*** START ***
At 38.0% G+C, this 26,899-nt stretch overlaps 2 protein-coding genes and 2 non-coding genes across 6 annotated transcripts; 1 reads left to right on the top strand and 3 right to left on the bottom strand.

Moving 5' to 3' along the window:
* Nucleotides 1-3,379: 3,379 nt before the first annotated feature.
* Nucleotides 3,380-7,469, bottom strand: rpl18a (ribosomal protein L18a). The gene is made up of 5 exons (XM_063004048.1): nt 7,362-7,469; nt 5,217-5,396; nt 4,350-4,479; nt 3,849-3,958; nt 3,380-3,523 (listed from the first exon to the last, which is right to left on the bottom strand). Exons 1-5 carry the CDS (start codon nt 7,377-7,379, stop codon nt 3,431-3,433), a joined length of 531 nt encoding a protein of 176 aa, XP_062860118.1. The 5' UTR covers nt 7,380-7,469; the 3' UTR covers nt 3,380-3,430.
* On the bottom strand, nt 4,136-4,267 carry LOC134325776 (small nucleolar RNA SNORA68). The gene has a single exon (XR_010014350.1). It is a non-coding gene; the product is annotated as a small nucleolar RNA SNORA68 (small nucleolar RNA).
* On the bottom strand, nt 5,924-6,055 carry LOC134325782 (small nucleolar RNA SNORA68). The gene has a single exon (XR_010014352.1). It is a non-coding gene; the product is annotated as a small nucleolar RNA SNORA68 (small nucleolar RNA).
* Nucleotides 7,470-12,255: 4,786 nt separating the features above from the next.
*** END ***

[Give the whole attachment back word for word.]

At 38.0% G+C, this 26,899-nt stretch overlaps 2 protein-coding genes and 2 non-coding genes across 6 annotated transcripts; 1 reads left to right on the top strand and 3 right to left on the bottom strand.

Moving 5' to 3' along the window:
* Nucleotides 1-3,379: 3,379 nt before the first annotated feature.
* Nucleotides 3,380-7,469, bottom strand: rpl18a (ribosomal protein L18a). The gene is made up of 5 exons (XM_063004048.1): nt 7,362-7,469; nt 5,217-5,396; nt 4,350-4,479; nt 3,849-3,958; nt 3,380-3,523 (listed from the first exon to the last, which is right to left on the bottom strand). Exons 1-5 carry the CDS (start codon nt 7,377-7,379, stop codon nt 3,431-3,433), a joined length of 531 nt encoding a protein of 176 aa, XP_062860118.1. The 5' UTR covers nt 7,380-7,469; the 3' UTR covers nt 3,380-3,430.
* On the bottom strand, nt 4,136-4,267 carry LOC134325776 (small nucleolar RNA SNORA68). The gene has a single exon (XR_010014350.1). It is a non-coding gene; the product is annotated as a small nucleolar RNA SNORA68 (small nucleolar RNA).
* On the bottom strand, nt 5,924-6,055 carry LOC134325782 (small nucleolar RNA SNORA68). The gene has a single exon (XR_010014352.1). It is a non-coding gene; the product is annotated as a small nucleolar RNA SNORA68 (small nucleolar RNA).
* Nucleotides 7,470-12,255: 4,786 nt separating the features above from the next.